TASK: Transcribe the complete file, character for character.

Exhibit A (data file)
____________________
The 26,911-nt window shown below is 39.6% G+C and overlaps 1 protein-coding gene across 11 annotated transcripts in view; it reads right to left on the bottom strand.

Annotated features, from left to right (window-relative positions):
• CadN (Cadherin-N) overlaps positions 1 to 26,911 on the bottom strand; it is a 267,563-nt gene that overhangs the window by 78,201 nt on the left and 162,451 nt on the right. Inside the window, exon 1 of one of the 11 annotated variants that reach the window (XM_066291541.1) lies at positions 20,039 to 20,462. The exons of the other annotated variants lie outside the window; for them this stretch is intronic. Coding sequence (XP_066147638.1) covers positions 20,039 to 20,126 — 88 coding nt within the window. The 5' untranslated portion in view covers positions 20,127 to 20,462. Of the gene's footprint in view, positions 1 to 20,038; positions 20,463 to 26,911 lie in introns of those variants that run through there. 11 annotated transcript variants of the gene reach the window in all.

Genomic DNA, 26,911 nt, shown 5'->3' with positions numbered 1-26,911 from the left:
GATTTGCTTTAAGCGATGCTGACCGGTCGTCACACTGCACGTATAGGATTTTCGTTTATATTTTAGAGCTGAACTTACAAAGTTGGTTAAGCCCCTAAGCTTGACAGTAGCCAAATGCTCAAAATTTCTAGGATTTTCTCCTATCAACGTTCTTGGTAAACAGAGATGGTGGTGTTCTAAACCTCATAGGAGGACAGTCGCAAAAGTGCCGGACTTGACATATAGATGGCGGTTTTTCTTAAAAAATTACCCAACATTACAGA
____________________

The 26,911-nt window shown below is 39.6% G+C and overlaps 1 protein-coding gene across 11 annotated transcripts in view; it reads right to left on the bottom strand.

Annotated features, from left to right (window-relative positions):
• CadN (Cadherin-N) overlaps positions 1 to 26,911 on the bottom strand; it is a 267,563-nt gene that overhangs the window by 78,201 nt on the left and 162,451 nt on the right. Inside the window, exon 1 of one of the 11 annotated variants that reach the window (XM_066291541.1) lies at positions 20,039 to 20,462. The exons of the other annotated variants lie outside the window; for them this stretch is intronic. Coding sequence (XP_066147638.1) covers positions 20,039 to 20,126 — 88 coding nt within the window. The 5' untranslated portion in view covers positions 20,127 to 20,462. Of the gene's footprint in view, positions 1 to 20,038; positions 20,463 to 26,911 lie in introns of those variants that run through there. 11 annotated transcript variants of the gene reach the window in all.

Genomic DNA, 26,911 nt, shown 5'->3' with positions numbered 1-26,911 from the left:
GATTTGCTTTAAGCGATGCTGACCGGTCGTCACACTGCACGTATAGGATTTTCGTTTATATTTTAGAGCTGAACTTACAAAGTTGGTTAAGCCCCTAAGCTTGACAGTAGCCAAATGCTCAAAATTTCTAGGATTTTCTCCTATCAACGTTCTTGGTAAACAGAGATGGTGGTGTTCTAAACCTCATAGGAGGACAGTCGCAAAAGTGCCGGACTTGACATATAGATGGCGGTTTTTCTTAAAAAATTACCCAACATTACAGA